knitted elephants Aren't these illustrations just wonderful? They can be found in the book 'Ameliaranne at the Circus'. The first Ameliaranne story was published way back in 1920 in the days when families like hers were very often large and very often poor. 1). This little elephant pattern is easy to knit. You could make each elephant a different colour if you wish or, if you're not a knitter, then why not try using the graph for cross stitch. windmill bag « it’s peanut butter yelley time. . . So here is a pattern for a bag inspired by a level of Ninjatown, the brilliant tower defense game for the Nintendo DS. Somehow four paths swarming with Mr. Demon’s minions converging in the center of the screen ended up as a modular knitted bag pattern. It’s not very complicated, but I think it’s clever. Maybe. Windmill Bag Yarn: Sugar and Cream or other worsted weight cotton yarn. Well for the windmill bag the size will depend on your gauge and number of stitches that you cast on. Skills Required: Garter stitch, I-cord bind off, I-cord, and seaming. Panel 1 With color 1, cast on desired number of stitches. Knit in garter stitch for 100 rows (50 garter ‘ridges’) or until desired length. When desired length is reached and a wrong side row has just been completed, start the next row by casting on 3 stitches using the cable cast on and make a 3 stitch I-cord bind off. Continue to knit panel 2 exactly like panel 1. See why I named it the windmill bag now? Like this: Like Loading...
Tree Chart (edit) I have made myself a knitting symbol font, and it is fixed width, and it allows for increases in the middle of cable crossings, and it makes "knit" and "purl" look very very different. And so I have charted out the branches of my tree using my font. (The previous version used the Aire River Design font.) (There are some minor differences between the tree in the picture and this chart. The key to these charts is here. This tree is worked as a rectangular panel. This is an alternative version of the last few rows, that you can use if you're also putting your tree on a Rogue. It's in three pieces because, frankly, it looks like a mess if it isn't. Note that these are half-charts. Edit: Oh, right! This is where I have the biggest modifications from what I did before. More edit: Minor errors have been corrected in the "roots" section and in the third (bottom) tree section. The trunk is just a three-stitch knit rib all the way up. Edit: I am a very tight knitter.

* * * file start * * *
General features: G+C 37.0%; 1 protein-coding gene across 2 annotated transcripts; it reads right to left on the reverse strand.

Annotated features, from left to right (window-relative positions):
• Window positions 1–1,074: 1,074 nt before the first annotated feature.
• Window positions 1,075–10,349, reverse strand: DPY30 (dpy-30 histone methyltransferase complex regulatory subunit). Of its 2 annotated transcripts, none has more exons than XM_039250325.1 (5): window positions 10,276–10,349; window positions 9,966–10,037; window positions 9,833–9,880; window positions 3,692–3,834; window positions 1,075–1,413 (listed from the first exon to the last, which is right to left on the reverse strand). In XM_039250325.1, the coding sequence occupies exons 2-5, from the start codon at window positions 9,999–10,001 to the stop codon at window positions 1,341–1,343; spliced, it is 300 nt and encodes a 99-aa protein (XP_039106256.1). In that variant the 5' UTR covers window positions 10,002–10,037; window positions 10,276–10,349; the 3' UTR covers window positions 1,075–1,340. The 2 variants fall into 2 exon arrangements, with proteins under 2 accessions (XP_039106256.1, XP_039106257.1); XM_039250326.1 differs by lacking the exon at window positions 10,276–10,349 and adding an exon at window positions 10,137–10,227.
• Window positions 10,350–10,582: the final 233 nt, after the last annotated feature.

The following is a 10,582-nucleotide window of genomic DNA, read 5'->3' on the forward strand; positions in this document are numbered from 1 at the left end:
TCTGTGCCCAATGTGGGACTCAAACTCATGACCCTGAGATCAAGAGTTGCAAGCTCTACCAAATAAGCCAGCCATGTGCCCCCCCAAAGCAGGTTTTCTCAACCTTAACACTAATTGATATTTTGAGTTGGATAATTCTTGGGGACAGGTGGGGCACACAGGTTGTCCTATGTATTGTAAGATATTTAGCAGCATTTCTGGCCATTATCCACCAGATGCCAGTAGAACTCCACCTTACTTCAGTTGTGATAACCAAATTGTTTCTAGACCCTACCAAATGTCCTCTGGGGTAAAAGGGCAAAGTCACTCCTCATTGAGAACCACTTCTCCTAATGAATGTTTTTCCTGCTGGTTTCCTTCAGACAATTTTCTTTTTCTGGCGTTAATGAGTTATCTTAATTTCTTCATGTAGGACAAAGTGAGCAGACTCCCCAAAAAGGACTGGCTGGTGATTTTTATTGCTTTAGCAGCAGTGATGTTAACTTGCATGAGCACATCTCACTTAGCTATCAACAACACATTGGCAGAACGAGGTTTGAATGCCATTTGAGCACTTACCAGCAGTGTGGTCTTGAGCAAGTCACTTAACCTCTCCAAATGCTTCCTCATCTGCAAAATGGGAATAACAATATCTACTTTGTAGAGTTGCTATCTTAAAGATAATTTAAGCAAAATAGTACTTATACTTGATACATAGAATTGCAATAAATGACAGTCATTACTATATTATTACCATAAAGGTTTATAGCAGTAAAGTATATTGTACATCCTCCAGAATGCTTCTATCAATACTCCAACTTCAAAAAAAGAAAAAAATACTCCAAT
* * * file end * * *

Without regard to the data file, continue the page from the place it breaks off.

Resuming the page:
Knitted skeleton art project Ben Cuevas | Evil Sunday - World Religion, Culture, People Unusual and somewhat conceptual installation artist, Ben Cuevas created for the New York show Wassaic Project. Skeleton, sitting in the lotus position on a pyramid of cans of condensed milk. In itself, this song seems strange, but it’s not all: the skeleton sitting on the banks, is taken not from the study of anatomy. He is entirely woven – from the top to the smallest bone on the little finger left leg. Installation artist named in very philosophically: “to transcend the material.” Implying that many fans have seen crocheted sculptures unusual modern art, and the skeleton probably never. Knitted skeleton art project Ben Cuevas Knitted skeleton art
Column of Leaves Printer-friendly version(includes charted pattern) My original scarf was made with Mountain Colors 4/8 Wool, a worsted weight yarn, on size 7 needles. But you can do this on any size yarn and needles you want - even lace weight yarn. Yarn: I used one and a half skeins of Mountain Colors 4/8s wool, which is worsted weight and has 250 yds per 100 gm skein. Dimensions: With a worsted weight yarn, the scarf is approximately 6 inches wide and 73 inches long. Selected abbreviations:p2tog tbl = purl 2 together through back loopsSKP = slip 1, k1, psso (psso = pass slipped stitch over knit stitch) Slip 1 = slip 1 knitwise Notes:Edges: To make a nice finished edge, on the first and last stitch of each row, you slip 1 knitwise on all RS rows, and p1 on all WS rows. The number of stitches alternates between 39 and 41. Cast on 39 stitches. Row 3 (RS): slip 1, k2, SKP, yo, k2, p2, k5, k2tog, k1, (yo, k1) twice, p1, k1, (yo, k1) twice, SKP, k5, p2, SKP, yo, k4, slip 1